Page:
Staff at the neighborhood’s school, Chamberlain Elementary, learned that children in the school lacked food on weekends. The school started sending food home with children on Fridays.
Across the street from the school, employees of Maple City Health Care Center (MCHCC) saw that even with a 90 percent income-based discount, unemployed patients with diabetes or high blood pressure felt they couldn’t afford care and were missing appointments. Untreated diabetes can result in the loss of a limb or death.
“Since the beginning of the center in 1989, our mission has been to foster healthy community in our neighborhood by providing and promoting affordable, accessible health care,” said James Nelson Gingerich ’80, the center’s founder and director.
As a young man, James joined a small group of Goshen College students and alums to live and work in the neighborhood. Realizing that many of his neighbors needed health care, James decided to go to medical school with the intention of returning to be a doctor.
Years later, when he had finished a degree at the Pritzker School of Medicine at the University of Chicago and a family practice residency in Indianapolis, James, his wife, Barb Nelson ’76, and their two sons moved into a house down the street from Chamberlain School. James became MCHCC’s first doctor-director-accountant-janitor.
Thanks to James’s leadership (his official title at MCHCC is Guardian of Vision), the center is guided by its mission and its stories. It was through storytelling that the people who cared about the center came to realize that in most of the iconic stories important to the center, when people focused on needs, needs multiplied. When they focused on assets, assets multiplied.
“The stories teach us that operating out of abundance rather than fear frees our imagination and creativity,” said James. “In 2009, when our staff and the members of our board of directors focused on the assets of our patients, we realized that unemployed people have the asset of time.”
With the city’s unemployment rate at about 20.2 percent (a year earlier it had been 5.2 percent), many of the helping organizations in Goshen in 2009 were overwhelmed and desperately needed volunteers. “We decided that if our patients used their asset of time to volunteer for these organizations, they would be helping us accomplish our mission of fostering a healthy community,” said James. “In return, we would offer patients $10 credit for every hour they volunteered. In this way, patients who had no cash could still contribute to their health care.”
The center called the program More than Money because people have more to offer than only money.
Arturo was one of the center’s diabetic patients who had missed appointments. Maria Hershberger ’96, part of MCHCC’s billing staff, told Arturo about More than Money. Arturo liked the idea of volunteering for LaCasa, a local housing rehabilitation organization. Maria gave Arturo vouchers that, when signed by a LaCasa representative, could be used like cash to pay off Arturo’s MCHCC bill.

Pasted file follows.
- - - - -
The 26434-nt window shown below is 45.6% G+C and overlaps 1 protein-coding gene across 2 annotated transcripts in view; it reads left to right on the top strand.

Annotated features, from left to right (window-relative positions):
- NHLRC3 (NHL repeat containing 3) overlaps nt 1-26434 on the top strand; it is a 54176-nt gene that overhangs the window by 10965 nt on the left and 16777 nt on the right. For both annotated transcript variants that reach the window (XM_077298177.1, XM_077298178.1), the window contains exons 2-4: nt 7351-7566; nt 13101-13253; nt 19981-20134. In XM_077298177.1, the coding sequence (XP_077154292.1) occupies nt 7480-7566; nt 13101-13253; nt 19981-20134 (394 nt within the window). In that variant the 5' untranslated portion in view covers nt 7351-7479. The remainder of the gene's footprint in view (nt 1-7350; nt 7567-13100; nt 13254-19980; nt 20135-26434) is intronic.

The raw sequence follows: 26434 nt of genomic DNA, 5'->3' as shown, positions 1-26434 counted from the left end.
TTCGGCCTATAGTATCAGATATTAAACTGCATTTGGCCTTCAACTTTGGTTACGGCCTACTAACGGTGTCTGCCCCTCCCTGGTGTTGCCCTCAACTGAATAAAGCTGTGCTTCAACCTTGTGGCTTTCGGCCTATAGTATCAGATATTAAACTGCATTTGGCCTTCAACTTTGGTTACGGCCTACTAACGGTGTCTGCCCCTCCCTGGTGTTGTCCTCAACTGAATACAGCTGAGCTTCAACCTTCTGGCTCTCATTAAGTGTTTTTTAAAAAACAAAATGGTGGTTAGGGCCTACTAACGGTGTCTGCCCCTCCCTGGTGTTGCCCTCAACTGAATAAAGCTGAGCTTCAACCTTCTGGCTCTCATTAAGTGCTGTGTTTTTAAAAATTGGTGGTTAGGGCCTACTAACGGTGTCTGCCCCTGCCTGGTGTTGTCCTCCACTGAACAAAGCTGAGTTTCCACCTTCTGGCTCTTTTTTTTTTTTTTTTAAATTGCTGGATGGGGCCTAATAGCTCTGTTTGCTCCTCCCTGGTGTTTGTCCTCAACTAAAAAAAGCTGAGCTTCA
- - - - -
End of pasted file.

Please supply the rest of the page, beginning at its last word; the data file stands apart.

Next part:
Arturo took the vouchers, but six months went by with no word. It looked like Arturo had disappeared.
Then, one morning, Susana Alonzo, a front desk receptionist, looked up to see a very different Arturo walking through the front door.
“Before that morning, he looked dejected and bent over, unwilling to look me in the eye,” said Susana. “That morning, he walked in like a king carrying a treasure. He handed me a whole stack of signed More than Money vouchers. With a big smile, he said, ‘Ahora puedo pagar.’ (Now I can pay.)”
“Improving patients’ sense of self-worth was a benefit none of us anticipated from the More than Money program,” said James. “As with many of the stories here at the center, the story about More than Money turned out to be a story about multiplying abundance, which is, after all, a joyful and Christ-like way to live.”
In fact, James steers the center by the light of Christian values. “At its heart,” James reflected, “Maple City Health Care Center is an attempt to emulate the early church with its spirit of inclusion and reconciliation and its ability to use and multiply the gifts of disparate people.”
While the employment rate on the north side of Goshen has improved since 2009, qualified patients of MCHCC continue to be able to pay for medical care at the center by volunteering in the community. Some volunteers help at Habitat for Humanity. Others distribute food and clothing at a local agency that serves low-income persons. Some work toward a GED degree, while others learn to speak English.
MCHCC’s innovations recently inspired the Robert Wood Johnson Foundation to choose the center as one of 31 exemplary primary care practices from across the nation. The foundation will use some of MCHCC’s innovations as a model for other practices that strive to offer affordable, high quality health care.
With more than 15 Goshen College alums on staff, MCHCC is ready for a new chapter in the journey toward a healthier community. The center plans to open a second site in a building known locally as the Abshire mansion. The mansion occupies nearly four acres in the middle of the north side neighborhood.
“We hope that the people we serve think of us as their medical home,” said James with a characteristic glint of humor. “But with this second site, they might think of us as their medical mansion.”
Whether it’s a mansion or a home, the new site will be a setting for even more stories about God’s abundance and the joy of our journey toward a healthier community.
This piece was written for the Goshen College Bulletin by Don Yost ’72, chief storyteller at Maple City Health Care Center. Check out the center’s website, a collection of stories about the attitudes, processes and innovations that foster healthy community.